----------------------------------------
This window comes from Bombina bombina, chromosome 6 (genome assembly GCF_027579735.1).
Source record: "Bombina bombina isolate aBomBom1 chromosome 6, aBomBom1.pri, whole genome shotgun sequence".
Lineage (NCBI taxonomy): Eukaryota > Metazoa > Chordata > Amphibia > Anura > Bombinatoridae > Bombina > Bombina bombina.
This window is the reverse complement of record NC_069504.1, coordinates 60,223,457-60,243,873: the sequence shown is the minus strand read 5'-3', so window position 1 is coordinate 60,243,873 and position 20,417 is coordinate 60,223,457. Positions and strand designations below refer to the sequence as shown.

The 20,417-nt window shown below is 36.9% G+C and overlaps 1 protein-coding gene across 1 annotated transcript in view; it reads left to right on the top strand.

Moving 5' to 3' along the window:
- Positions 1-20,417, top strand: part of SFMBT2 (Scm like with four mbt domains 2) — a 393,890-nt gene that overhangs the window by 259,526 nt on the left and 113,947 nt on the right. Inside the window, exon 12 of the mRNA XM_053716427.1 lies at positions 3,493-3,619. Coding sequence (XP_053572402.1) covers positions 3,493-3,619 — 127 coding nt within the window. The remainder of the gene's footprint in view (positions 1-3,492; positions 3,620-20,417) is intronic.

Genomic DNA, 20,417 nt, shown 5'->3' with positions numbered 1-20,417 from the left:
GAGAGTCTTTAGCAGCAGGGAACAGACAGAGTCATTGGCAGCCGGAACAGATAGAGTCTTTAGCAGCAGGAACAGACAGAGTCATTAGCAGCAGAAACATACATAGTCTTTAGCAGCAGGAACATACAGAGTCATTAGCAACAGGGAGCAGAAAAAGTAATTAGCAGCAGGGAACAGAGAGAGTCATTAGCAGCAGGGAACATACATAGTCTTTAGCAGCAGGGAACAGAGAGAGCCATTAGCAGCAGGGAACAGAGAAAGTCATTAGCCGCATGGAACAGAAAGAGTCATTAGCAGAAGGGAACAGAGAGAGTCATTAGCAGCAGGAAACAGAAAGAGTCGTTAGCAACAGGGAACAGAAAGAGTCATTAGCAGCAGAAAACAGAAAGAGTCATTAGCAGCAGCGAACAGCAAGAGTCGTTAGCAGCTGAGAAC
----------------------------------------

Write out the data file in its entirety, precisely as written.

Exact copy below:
This window comes from Bombina bombina, chromosome 6 (genome assembly GCF_027579735.1).
Source record: "Bombina bombina isolate aBomBom1 chromosome 6, aBomBom1.pri, whole genome shotgun sequence".
Lineage (NCBI taxonomy): Eukaryota > Metazoa > Chordata > Amphibia > Anura > Bombinatoridae > Bombina > Bombina bombina.
This window is the reverse complement of record NC_069504.1, coordinates 60,223,457-60,243,873: the sequence shown is the minus strand read 5'-3', so window position 1 is coordinate 60,243,873 and position 20,417 is coordinate 60,223,457. Positions and strand designations below refer to the sequence as shown.

The 20,417-nt window shown below is 36.9% G+C and overlaps 1 protein-coding gene across 1 annotated transcript in view; it reads left to right on the top strand.

Moving 5' to 3' along the window:
- Positions 1-20,417, top strand: part of SFMBT2 (Scm like with four mbt domains 2) — a 393,890-nt gene that overhangs the window by 259,526 nt on the left and 113,947 nt on the right. Inside the window, exon 12 of the mRNA XM_053716427.1 lies at positions 3,493-3,619. Coding sequence (XP_053572402.1) covers positions 3,493-3,619 — 127 coding nt within the window. The remainder of the gene's footprint in view (positions 1-3,492; positions 3,620-20,417) is intronic.

Genomic DNA, 20,417 nt, shown 5'->3' with positions numbered 1-20,417 from the left:
GAGAGTCTTTAGCAGCAGGGAACAGACAGAGTCATTGGCAGCCGGAACAGATAGAGTCTTTAGCAGCAGGAACAGACAGAGTCATTAGCAGCAGAAACATACATAGTCTTTAGCAGCAGGAACATACAGAGTCATTAGCAACAGGGAGCAGAAAAAGTAATTAGCAGCAGGGAACAGAGAGAGTCATTAGCAGCAGGGAACATACATAGTCTTTAGCAGCAGGGAACAGAGAGAGCCATTAGCAGCAGGGAACAGAGAAAGTCATTAGCCGCATGGAACAGAAAGAGTCATTAGCAGAAGGGAACAGAGAGAGTCATTAGCAGCAGGAAACAGAAAGAGTCGTTAGCAACAGGGAACAGAAAGAGTCATTAGCAGCAGAAAACAGAAAGAGTCATTAGCAGCAGCGAACAGCAAGAGTCGTTAGCAGCTGAGAAC